John Schuman, Toronto Family Law lawyer at Devry Smith Frank LLP, was asked this question just recently: “I am divorced and was told I had to pay her alimony for the rest of my life. She got the house and I got to keep my pension, but now I still have to pay her monthly and as I’m retired I am paying her from my pension.”
Orders for spousal support that are “indefinite” are subject to a review and possibly a change when there is a “material change in circumstances.” That means support can be reduced or ended when there is a big change for the support payer. Retirement usually qualifies and almost definitely qualifies when the support payer retires on income from a pension that he or she had during the marriage.
Where a spouse retires and is living off a pension that accrued during the marriage, it is very likely that spousal support will be significantly reduced or ended. When you divorced, the value of your property was divided with your wife. That division included the value of the part of your pension that accumulated during the marriage. That is why your wife got the house and you got the pension. (For more on how property is divided after marriage, listen to this podcast) Essentially what happened is you got half the value of everything your wife accumulated during the marriage, and she got half of the value of everything you accumulated during the marriage, which means, she got half the value in your pension.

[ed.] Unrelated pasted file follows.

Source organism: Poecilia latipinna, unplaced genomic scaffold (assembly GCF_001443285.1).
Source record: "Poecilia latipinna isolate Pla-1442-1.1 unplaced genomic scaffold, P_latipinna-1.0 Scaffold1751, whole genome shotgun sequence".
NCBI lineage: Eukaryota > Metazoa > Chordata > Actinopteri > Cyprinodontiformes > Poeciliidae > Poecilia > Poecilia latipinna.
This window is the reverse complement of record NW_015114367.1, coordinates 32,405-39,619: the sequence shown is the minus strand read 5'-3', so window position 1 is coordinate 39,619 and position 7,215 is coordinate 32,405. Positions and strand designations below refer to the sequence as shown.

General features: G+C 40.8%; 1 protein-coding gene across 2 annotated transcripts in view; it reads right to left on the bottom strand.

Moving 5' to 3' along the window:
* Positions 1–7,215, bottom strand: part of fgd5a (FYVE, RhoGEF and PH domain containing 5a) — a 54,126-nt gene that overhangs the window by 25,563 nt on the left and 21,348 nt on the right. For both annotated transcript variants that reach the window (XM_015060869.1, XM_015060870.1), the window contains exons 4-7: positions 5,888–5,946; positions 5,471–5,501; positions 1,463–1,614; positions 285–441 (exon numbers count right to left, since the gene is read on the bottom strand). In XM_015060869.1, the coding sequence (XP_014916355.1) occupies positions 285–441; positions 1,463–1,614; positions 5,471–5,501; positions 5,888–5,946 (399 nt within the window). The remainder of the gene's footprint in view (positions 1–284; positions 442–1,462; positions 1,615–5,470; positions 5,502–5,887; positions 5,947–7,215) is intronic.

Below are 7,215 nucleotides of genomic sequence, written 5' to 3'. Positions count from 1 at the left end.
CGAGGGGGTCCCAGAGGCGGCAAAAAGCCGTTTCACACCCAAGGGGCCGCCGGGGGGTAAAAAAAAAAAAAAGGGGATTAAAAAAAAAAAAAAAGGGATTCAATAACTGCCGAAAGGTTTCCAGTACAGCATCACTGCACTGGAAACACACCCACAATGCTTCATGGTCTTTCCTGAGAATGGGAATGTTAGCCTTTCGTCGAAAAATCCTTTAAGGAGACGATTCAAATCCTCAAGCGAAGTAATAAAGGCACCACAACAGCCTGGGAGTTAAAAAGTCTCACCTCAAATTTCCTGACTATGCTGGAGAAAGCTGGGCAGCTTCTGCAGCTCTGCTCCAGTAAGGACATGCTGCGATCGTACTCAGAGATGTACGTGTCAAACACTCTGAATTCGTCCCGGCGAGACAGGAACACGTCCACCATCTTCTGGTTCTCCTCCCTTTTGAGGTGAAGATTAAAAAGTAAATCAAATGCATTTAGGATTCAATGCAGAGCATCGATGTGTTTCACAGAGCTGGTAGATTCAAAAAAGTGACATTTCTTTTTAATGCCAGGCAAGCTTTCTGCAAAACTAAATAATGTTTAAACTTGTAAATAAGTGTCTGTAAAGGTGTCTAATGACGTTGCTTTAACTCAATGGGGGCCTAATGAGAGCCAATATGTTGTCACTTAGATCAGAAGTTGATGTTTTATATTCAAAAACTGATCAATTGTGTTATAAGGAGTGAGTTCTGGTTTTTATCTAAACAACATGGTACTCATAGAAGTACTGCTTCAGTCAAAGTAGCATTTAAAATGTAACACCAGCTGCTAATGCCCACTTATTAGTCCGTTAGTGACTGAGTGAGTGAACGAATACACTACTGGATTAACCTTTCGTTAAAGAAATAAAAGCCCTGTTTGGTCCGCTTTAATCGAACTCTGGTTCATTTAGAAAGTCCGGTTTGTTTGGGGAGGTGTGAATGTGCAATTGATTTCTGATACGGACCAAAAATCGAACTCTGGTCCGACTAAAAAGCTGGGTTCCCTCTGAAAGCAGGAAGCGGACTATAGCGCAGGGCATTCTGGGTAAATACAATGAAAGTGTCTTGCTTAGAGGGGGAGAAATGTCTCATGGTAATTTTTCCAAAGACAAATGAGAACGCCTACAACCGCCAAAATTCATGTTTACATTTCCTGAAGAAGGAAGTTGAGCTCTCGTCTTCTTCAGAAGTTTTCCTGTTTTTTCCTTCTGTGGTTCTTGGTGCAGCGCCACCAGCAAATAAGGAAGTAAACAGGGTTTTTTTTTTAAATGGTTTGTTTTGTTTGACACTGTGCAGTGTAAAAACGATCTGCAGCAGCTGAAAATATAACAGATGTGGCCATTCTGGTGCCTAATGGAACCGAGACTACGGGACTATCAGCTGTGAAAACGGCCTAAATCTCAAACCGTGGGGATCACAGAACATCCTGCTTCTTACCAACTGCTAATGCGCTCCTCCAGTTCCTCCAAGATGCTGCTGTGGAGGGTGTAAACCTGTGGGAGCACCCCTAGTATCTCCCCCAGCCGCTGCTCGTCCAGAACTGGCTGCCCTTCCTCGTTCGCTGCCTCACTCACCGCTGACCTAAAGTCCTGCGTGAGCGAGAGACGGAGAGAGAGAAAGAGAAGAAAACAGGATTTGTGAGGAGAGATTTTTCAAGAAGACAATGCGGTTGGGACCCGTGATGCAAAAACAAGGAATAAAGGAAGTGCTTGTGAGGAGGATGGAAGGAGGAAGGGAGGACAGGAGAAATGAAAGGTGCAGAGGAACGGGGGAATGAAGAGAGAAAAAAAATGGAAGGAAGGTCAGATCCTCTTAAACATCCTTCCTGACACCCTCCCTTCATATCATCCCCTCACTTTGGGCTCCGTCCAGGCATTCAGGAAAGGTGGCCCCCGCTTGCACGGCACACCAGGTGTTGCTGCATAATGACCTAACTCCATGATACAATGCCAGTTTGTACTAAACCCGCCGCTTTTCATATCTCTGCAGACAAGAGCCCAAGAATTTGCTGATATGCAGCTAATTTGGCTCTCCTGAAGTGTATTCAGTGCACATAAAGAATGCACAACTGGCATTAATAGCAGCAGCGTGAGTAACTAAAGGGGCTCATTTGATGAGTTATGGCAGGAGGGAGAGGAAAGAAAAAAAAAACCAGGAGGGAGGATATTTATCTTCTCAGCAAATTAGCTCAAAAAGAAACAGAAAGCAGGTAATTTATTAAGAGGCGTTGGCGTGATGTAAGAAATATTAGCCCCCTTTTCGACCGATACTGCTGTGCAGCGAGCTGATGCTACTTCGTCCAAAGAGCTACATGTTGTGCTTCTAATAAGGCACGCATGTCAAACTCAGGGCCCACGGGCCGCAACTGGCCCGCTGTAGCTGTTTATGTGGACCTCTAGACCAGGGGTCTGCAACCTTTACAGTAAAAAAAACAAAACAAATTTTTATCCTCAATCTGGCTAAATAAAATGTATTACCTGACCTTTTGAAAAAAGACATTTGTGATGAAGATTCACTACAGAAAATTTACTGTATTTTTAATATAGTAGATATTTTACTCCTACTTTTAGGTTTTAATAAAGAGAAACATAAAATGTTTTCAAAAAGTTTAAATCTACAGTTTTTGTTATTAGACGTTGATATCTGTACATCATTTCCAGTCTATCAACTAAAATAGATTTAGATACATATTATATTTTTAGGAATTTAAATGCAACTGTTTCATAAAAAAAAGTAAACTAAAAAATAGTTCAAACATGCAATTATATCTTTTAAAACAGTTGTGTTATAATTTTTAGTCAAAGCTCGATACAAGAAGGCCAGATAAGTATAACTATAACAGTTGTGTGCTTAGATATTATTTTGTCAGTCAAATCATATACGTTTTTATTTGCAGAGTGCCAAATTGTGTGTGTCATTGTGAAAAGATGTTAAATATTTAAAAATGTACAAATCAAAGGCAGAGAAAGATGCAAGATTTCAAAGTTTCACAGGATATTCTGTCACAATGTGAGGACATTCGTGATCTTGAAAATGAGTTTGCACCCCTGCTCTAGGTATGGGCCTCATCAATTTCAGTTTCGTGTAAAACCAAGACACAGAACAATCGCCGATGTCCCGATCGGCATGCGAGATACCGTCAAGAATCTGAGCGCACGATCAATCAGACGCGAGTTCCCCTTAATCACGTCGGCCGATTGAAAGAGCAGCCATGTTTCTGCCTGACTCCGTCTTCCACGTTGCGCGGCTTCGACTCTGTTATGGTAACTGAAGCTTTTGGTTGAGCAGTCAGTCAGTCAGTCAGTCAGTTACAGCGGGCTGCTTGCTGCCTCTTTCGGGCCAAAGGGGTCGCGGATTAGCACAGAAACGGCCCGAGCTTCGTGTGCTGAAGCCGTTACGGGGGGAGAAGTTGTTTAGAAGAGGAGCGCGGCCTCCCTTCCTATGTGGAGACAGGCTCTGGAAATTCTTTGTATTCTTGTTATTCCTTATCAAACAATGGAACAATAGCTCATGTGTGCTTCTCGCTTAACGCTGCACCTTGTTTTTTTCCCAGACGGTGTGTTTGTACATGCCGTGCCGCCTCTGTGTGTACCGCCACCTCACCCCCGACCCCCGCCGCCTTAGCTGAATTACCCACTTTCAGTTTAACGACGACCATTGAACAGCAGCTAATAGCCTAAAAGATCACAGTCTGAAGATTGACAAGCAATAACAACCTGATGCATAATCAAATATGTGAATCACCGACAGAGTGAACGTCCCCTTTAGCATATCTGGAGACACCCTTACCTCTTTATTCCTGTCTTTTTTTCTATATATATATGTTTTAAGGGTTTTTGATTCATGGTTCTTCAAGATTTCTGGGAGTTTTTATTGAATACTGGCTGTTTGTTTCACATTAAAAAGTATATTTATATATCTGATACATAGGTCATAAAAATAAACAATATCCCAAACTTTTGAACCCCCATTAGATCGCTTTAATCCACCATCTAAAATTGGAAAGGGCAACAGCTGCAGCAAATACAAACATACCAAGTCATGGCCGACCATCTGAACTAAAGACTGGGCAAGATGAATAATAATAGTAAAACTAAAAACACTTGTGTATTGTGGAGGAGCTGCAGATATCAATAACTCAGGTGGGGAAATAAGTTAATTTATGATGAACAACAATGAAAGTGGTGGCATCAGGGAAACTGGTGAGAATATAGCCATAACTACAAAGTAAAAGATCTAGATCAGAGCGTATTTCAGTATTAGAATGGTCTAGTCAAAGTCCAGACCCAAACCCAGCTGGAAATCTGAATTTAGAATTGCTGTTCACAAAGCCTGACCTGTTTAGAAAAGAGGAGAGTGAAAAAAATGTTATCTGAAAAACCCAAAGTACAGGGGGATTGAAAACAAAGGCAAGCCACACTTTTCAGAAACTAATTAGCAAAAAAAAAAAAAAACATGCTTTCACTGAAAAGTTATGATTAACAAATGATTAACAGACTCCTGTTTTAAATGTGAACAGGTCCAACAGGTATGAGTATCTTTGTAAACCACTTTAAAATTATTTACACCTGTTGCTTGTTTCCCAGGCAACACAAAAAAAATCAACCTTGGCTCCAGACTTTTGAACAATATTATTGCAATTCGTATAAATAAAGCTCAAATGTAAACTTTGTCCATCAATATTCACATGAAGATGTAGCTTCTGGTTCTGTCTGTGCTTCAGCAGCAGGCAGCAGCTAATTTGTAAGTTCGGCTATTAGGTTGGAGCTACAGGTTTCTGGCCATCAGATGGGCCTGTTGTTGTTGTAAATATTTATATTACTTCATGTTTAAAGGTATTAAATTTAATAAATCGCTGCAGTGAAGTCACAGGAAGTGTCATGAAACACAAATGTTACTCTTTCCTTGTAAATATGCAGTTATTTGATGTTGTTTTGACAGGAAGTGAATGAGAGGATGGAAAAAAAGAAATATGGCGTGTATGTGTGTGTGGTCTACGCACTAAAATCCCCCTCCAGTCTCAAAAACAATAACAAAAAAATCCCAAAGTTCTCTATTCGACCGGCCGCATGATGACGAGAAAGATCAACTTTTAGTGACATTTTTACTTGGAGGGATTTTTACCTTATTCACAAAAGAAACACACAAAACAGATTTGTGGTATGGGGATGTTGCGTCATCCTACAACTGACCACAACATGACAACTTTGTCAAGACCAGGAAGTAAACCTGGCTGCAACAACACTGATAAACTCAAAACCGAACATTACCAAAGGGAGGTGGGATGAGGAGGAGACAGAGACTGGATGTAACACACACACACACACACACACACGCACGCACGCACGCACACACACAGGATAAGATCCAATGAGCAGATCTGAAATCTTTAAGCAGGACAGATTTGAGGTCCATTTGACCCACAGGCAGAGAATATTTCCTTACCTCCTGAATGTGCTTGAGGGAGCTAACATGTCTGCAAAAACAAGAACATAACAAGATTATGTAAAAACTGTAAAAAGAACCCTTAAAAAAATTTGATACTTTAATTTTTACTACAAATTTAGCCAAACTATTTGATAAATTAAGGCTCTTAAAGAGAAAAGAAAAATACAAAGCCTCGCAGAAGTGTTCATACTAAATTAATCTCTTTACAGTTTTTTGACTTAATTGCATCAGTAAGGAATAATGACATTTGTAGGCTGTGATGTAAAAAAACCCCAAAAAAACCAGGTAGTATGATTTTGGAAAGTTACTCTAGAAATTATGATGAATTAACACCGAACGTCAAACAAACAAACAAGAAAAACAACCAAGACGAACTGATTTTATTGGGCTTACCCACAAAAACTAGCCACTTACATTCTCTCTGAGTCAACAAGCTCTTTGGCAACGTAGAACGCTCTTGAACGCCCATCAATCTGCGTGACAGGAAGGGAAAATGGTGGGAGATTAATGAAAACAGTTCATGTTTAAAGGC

Obviously, if she already received half of your pension, it is not appropriate for her to get a portion of it again as support when you retire. This is called in legal circles (and out of them) “double dipping.” She already got her share of her pension, so the part of your pension payments that related to what you earned during the marriage are not included in the calculation of your income for spousal support. That means your income is now very low (for support purposes) and that justifies the reduction in spousal support.
Some caveats to that:
1. The portion of your pension that you earned outside the marriage was not equalized and so using the income that comes from that portion of the marriage would not be “double-dipping.” So, you can still pay support on your pension income that is not related to the marriage.
2. “Double Dipping” does not apply to child support. Child support is based on your total income, whether it comes from an asset that was equalized or not.
To better understand spousal support, you may want to listen to watch this video.
If you are going to try to change the spousal support order, then you should watch this video before you start.
This $20, easy-to-understand book on Ontario Family Law has an entire chapter on how to change a support order. It also has sections on spousal support, property division and double dipping, so you will have even more information to answer your question. However, it sounds like there is a significant amount of money at stake, so it would be a good investment for you to speak to a good family law lawyer to make sure that everything is done properly and the judge grants your request. (If both of you have lawyers, your wife may consent to reduce support to avoid the costs of going to court with a weak case).
For more information on marriage registration and family law, please contact Toronto family lawyer John Schuman online or at 416-446-5080.